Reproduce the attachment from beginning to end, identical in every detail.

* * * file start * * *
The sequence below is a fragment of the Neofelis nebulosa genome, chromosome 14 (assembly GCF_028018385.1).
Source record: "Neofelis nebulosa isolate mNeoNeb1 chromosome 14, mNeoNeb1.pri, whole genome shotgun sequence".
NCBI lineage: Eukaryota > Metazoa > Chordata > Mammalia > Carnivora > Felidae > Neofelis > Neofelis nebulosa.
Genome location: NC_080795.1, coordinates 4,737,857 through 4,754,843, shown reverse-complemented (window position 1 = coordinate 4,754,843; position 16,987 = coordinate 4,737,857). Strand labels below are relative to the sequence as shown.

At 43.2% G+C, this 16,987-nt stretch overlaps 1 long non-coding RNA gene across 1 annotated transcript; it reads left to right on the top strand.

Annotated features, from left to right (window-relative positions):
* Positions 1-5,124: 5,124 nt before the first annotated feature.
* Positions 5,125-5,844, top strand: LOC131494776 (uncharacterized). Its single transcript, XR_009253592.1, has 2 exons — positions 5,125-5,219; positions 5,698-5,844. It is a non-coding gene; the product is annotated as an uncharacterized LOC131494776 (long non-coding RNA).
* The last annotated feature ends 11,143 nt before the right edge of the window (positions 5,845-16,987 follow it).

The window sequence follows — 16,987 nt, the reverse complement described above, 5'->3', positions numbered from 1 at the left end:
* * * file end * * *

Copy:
The sequence below is a fragment of the Neofelis nebulosa genome, chromosome 14 (assembly GCF_028018385.1).
Source record: "Neofelis nebulosa isolate mNeoNeb1 chromosome 14, mNeoNeb1.pri, whole genome shotgun sequence".
NCBI lineage: Eukaryota > Metazoa > Chordata > Mammalia > Carnivora > Felidae > Neofelis > Neofelis nebulosa.
Genome location: NC_080795.1, coordinates 4,737,857 through 4,754,843, shown reverse-complemented (window position 1 = coordinate 4,754,843; position 16,987 = coordinate 4,737,857). Strand labels below are relative to the sequence as shown.

At 43.2% G+C, this 16,987-nt stretch overlaps 1 long non-coding RNA gene across 1 annotated transcript; it reads left to right on the top strand.

Annotated features, from left to right (window-relative positions):
* Positions 1-5,124: 5,124 nt before the first annotated feature.
* Positions 5,125-5,844, top strand: LOC131494776 (uncharacterized). Its single transcript, XR_009253592.1, has 2 exons — positions 5,125-5,219; positions 5,698-5,844. It is a non-coding gene; the product is annotated as an uncharacterized LOC131494776 (long non-coding RNA).
* The last annotated feature ends 11,143 nt before the right edge of the window (positions 5,845-16,987 follow it).

The window sequence follows — 16,987 nt, the reverse complement described above, 5'->3', positions numbered from 1 at the left end: